Written with a half mind: Half Girlfriend

I still wonder why Chetan Bhagat wrote “Half Girlfriend”, when he could’ve simply written the script and handed it over to any top bollywood director. Reading this book is like reading a typical masala Hindi movie, instead of watching it. Everything you thought is impossible has been brought to life by Bhagat in this installment of his brilliant understanding of the youth of our nation. 

This book carries no message, unlike some brilliant works by Chetan Bhagat such as “REVOLUTION 2020”. What he wants to convey through this book is still not clear. True love conquers all? You don’t need to be fluent in English to date/attend college/get a job?

There are no effective and magical dialogues like we had in “2 States”. Both the main characters are immature when it comes to taking important decisions in their lives.


The plot of the book harbours on the love story of Madhav and Riya. Madhav is a poor village boy from Bihar who has a hard time speaking in English. Half of the book discusses how difficult it is for him to converse in English. Even though he lacks fluency, he gets an admission in one of the nation’s leading colleges, St. Stephens, by sports quota. The meet cute happens when Madhav sees Riya at the sports trials and he predictably falls for her and calls it “love at first sight”. We Indians, as you know, are obsessed with such unrealistic phenomena. Riya, a Delhi-ite, belongs to a rich and elite family, which forms the cherry of the already cliché cake that this book is turning out to be.

Madhav is very keen to make Riya his girlfriend but is always “friendzoned” by her. Madhav tries to convince her every time they meet but Riya clearly wants to just stay friends. Madhav wants more from Riya. This is when Riya introduces the concept of “half girlfriend” (friend cum girlfriend) to cool down the ever-increasing desires of her “half boyfriend”.

Chetan Bhagat loves drama. It’s there in all of his books but I guess he is not aware of the word ‘over-dramatization’. This is what Half Girlfriend is, an over dramatic, book. What really drives the reader crazy is that Riya, a dropout from college is able to get a job and that not being enough, she can also afford to get a house on rent for Rs. 20,000 per month and here I am, not even sure if I’ll get a job after my graduation. (Rich parents? Ahhh…)

The reason for her dropping out of college is even crazier. After her fall out with Madhav, she leaves her education to marry Rohan, a rich guy who is introduced as her childhood friend and moves to London, only to suffer domestic violence at the hands of her superficially sweet husband. So, she takes the next logical step and moves to Bihar, because why the hell not?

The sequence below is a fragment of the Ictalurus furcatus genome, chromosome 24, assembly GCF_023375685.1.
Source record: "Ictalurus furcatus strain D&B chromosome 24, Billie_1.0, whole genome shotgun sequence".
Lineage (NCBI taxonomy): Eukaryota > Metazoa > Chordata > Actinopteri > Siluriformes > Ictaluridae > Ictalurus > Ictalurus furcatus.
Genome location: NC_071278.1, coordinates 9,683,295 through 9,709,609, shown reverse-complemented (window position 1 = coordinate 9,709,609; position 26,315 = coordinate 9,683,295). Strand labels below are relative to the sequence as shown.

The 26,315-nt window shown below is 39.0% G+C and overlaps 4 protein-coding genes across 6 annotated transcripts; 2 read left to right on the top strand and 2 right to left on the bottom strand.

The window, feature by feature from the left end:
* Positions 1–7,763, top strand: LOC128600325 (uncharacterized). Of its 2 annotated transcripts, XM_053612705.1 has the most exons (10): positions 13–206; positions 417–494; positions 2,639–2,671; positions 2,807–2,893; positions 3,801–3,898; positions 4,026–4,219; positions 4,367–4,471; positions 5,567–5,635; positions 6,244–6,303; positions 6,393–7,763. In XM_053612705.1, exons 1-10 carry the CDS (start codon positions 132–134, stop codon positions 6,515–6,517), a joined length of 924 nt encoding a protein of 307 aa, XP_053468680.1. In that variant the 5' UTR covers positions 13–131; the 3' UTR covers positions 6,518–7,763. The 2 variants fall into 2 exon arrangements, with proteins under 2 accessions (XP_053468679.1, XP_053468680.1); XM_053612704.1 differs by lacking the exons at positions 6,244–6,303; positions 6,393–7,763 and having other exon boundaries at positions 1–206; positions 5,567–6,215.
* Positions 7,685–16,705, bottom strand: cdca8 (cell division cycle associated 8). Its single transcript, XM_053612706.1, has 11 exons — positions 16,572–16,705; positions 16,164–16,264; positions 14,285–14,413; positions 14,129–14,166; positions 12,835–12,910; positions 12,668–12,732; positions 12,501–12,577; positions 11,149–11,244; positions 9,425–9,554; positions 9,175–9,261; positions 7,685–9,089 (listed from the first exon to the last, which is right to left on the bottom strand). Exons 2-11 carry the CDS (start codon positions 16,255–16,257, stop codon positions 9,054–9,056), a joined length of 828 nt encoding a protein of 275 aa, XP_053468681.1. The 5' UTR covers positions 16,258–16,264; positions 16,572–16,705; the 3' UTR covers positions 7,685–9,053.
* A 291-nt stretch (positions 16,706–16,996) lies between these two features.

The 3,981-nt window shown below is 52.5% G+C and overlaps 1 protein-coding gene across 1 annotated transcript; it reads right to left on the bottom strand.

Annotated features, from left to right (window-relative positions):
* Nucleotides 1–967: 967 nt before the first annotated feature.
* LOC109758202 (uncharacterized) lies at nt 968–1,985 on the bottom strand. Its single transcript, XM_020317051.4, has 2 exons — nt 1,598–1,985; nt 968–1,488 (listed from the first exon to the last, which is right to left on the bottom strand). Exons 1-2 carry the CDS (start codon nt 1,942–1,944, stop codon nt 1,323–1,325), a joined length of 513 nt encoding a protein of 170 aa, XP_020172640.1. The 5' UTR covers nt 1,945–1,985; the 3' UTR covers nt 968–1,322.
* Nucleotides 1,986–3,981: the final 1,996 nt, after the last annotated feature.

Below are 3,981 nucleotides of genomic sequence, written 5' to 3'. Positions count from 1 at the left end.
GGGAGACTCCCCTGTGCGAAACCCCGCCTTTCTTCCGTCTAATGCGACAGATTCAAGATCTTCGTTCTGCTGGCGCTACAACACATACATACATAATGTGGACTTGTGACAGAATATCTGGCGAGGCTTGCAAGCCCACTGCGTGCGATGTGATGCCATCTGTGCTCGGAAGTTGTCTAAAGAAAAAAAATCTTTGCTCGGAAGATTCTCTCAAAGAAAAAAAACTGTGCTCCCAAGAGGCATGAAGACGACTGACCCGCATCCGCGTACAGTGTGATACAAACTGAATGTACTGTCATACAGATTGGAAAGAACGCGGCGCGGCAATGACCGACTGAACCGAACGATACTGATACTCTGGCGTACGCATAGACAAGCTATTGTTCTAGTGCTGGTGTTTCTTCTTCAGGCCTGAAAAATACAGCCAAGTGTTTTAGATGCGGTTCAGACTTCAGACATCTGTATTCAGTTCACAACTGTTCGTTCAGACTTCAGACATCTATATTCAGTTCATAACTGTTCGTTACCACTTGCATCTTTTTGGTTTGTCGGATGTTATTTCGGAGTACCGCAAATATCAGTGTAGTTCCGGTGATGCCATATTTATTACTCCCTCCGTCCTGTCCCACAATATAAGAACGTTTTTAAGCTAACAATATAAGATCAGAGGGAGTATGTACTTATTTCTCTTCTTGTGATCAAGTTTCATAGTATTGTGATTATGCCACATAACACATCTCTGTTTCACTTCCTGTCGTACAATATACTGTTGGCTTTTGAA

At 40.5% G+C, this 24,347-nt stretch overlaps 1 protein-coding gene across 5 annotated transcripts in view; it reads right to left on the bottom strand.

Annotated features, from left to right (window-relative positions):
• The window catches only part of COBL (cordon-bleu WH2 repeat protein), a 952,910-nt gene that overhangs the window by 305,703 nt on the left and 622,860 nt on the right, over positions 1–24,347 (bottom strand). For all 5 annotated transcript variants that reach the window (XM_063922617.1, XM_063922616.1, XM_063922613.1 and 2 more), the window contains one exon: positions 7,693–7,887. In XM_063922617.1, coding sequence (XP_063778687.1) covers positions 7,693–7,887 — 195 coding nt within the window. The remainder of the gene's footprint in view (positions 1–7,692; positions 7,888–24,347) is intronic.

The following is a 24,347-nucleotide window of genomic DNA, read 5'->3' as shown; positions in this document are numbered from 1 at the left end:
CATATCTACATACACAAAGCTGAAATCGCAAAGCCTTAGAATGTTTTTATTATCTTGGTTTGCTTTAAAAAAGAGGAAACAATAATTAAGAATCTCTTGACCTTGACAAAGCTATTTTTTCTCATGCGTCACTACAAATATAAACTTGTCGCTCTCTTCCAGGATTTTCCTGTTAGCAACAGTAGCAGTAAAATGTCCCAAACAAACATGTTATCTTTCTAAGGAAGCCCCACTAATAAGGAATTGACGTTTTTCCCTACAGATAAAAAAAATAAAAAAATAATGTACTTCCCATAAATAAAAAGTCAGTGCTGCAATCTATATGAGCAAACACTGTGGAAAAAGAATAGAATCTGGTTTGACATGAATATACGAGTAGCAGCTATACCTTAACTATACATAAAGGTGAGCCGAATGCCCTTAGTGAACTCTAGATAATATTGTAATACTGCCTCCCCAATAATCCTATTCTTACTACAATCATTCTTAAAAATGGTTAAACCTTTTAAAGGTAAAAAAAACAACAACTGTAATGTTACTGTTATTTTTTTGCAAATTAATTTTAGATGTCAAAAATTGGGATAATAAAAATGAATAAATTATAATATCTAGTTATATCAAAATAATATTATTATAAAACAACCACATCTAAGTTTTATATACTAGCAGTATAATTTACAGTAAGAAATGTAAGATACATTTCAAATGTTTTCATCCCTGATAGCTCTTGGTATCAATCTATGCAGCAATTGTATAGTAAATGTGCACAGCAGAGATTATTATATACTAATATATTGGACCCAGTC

This unrealistic approach was apparently not sufficient, so Bhagat decided to bring Bill Gates into the picture to inaugurate an impoverished village school in Bihar. Meanwhile our love birds meet again in Patna after 3 years and rekindle the old spark in their twisted relationship. Everything runs quite smoothly until Riya disappears, all over again and leaves behind a long emotional letter for our heartbroken hero, Madhav, asking him to forget her, because she has lung cancer and is going to die. Now comes the plot twist (wait, were you thinking Bhagat would REALLY leave it at that?), the broker of Riya’s rented house calls Madhav and hands him one torn notebook of hers, which reveals the fact that she is definitely not dead and never had any kind of cancer.

By now you all must’ve realized that anything can happen in a Bhagat book, so by some miracle, Madhav has a hunch that Riya is in NEW YORK and takes the very next flight to launch a search for the love of her life, who has clearly left him TWICE. Once he reaches the big apple, he remembers that she loved to sing, so his plan of action is to look for her in every single bar of New York in a span of 2-3 months, with an old photograph of hers in hand, and completely waste the opportunity that the Bill Gates Foundation gave to him as an internship in New York.

He manages to go to every single bar. How does a poor village boy from Bihar afford all of this? We gave up the logical arguments ages ago! Our superhero finally finds his Juliet, the night before his departure after running for nearly an hour while it snowed in New York, without freezing to death and they live happily ever after.

So we are left with two dry characters. One decides to dropout of college to marry the first guy who woos her while the other leaves his job in the city to go to his old mother in the village, who lives in a dilapidated mansion and starts a school in the village but forgets that to help someone in that situation you need money. The plot is completely corny and has the full capability to be a super hit bollywood movie.
Oh, and did I  forget to add that this poor village boy is actually a prince who became a pauper? You cannot blame me. I’ve been swimming in a sea of clichés for too long now.